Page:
ordinary


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ordinary

adj. regular, customary and continuing, and not unusual or extraordinary, as in ordinary expense, ordinary handling, ordinary risks, or ordinary skill.

ordinary

adjective accepted, accustomary, average, banal, boring, bourgeois, bromidic, colloquial, commonplace, communis, conventional, customary, daily, drab, established, expected, familiar, fixed, frequent, general, generally pracciced, habitual, hackneyed, homely, homespun, household, humdrum, insipid, known, mediocre, middling, normal, oft-repeated, pedestrian, philistine, platitudinous, plebeian, plentiful, popular, prevailing, prevalent, prosaic, prosaical, recognized, regular, regulation, repeated, representative, rife, simple, stale, standard, stereotyped, stock, taken for granted, traditional, trite, unassuming, undistinguished, unexceptional, unimaginative, unoriginal, unvaried, usual, vernacular, wearisome, well-trodden, well-worn, widespread, wonted, workaday
Associated concepts: necessary expenses, ordinary care and skill, ordinary course of business, ordinary course of trade, ordinary duty, ordinary expenses, ordinary income, ordinary loss, ordinary meaning, ordinary negligence, orrinary prudent person, ordinary reasonable man, ordinary risk, ordinary standard of care, ordinary use, ordinary wear and tear
Foreign phrases: Recurrendum est ad extraordinarium quando non valet ordinarium.Resort must be made to the extraordinary when the ordinary does not succeed.
See also: accustomed, average, common, conventional, customary, daily, familiar, general, habitual, household, imperfect, informal, jejune, mediocre, mundane, nondescript, normal, orthodox, passable, pedestrian, poor, prevalent, prosaic, regular, standard, trite, typical, usual

ORDINARY, civil and eccl. law. An officer who has original jurisdiction in his own right and not by deputation.
     2. In England the ordinary is an officer who has immediate jurisdiction in ecclesiastical causes. Co. Litt. 344.
     3. In the United States, the ordinary possesses, in those states where such officer exists, powers vested in him by the constitution and acts of the legislature, In South Carolina, the ordinary is a judicial officer. 1 Rep. Const. Ct. 26; 2 Rep. Const. Ct. 384.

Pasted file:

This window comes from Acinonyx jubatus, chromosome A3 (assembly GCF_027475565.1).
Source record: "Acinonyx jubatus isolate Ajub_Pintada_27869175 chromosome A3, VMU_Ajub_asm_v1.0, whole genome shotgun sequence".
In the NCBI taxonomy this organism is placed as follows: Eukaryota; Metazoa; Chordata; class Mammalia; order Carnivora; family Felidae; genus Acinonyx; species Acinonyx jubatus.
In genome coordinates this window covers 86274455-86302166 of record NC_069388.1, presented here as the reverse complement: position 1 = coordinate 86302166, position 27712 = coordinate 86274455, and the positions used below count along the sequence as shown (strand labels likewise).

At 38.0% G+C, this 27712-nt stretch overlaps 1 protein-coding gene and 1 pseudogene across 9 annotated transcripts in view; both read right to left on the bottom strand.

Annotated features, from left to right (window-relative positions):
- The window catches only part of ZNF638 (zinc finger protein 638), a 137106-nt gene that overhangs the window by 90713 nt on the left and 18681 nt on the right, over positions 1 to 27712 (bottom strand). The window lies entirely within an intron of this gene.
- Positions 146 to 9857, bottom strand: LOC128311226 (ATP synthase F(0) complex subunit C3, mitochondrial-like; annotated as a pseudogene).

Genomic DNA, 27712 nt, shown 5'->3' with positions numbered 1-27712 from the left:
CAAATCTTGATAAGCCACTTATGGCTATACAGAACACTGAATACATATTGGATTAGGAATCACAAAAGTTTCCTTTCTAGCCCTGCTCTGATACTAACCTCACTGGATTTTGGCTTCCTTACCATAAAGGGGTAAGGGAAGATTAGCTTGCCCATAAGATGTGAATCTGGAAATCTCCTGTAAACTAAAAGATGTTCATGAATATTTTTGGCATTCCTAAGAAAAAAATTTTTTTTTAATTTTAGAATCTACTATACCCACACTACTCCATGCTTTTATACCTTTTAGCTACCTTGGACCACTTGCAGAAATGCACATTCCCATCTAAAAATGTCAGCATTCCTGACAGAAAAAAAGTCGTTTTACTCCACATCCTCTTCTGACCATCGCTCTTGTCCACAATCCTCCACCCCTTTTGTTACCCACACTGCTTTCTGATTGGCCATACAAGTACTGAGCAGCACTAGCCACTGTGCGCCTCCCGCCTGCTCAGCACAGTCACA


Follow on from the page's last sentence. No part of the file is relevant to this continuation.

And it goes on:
References in classic literature ?
The two houses were separated by an ordinary yard, with a low fence running back through its middle from the street in front to the lane in the rear.
His ordinary habits of life are secret and retired; he seldom visits, or receives company.
And he had to hide his genius OR USE IT TO PLAY TRICKS WITH, when, with an ordinary face, he would have been one of the most distinguished of mankind
It must stand in need of no intermediate legislations; but must itself be empowered to employ the arm of the ordinary magistrate to execute its own resolutions.
It must result from the UNANIMOUS assent of the several States that are parties to it, differing no otherwise from their ordinary assent than in its being expressed, not by the legislative authority, but by that of the people themselves.
This person (who had thus, from the first moment of his entrance, struck in me what I can only, describe as a disgustful curiosity) was dressed in a fashion that would have made an ordinary person laughable; his clothes, that is to say, although they were of rich and sober fabric, were enormously too large for him in every measurement--the trousers hanging on his legs and rolled up to keep them from the ground, the waist of the coat below his haunches, and the collar sprawling wide upon his shoulders.
But the alteration of a single word by Euripides, who employed the rarer term instead of the ordinary one, makes one verse appear beautiful and the other trivial.
Zephyrine, Pelagie, and Suzette; the two last were commonplace personages enough; their look was ordinary, their manner was ordinary, their temper was ordinary, their thoughts, feelings, and views were all ordinary --were I to write a chapter on the subject I could not elucidate it further.
The labial melody with which the Typee girls carry on an ordinary conversation, giving a musical prolongation to the final syllable of every sentence, and chirping out some of the words with a liquid, bird-like accent, was singularly pleasing.
A judge at common law may be an ordinary man; a good judge of a carpet must be a genius.
Do you want something special, or will an ordinary mongoose do?
But ordinary expense, ought to be limited by a man's estate; and governed with such regard, as it be within his compass; and not subject to deceit and abuse of servants; and ordered to the best show, that the bills may be less than the estimation abroad.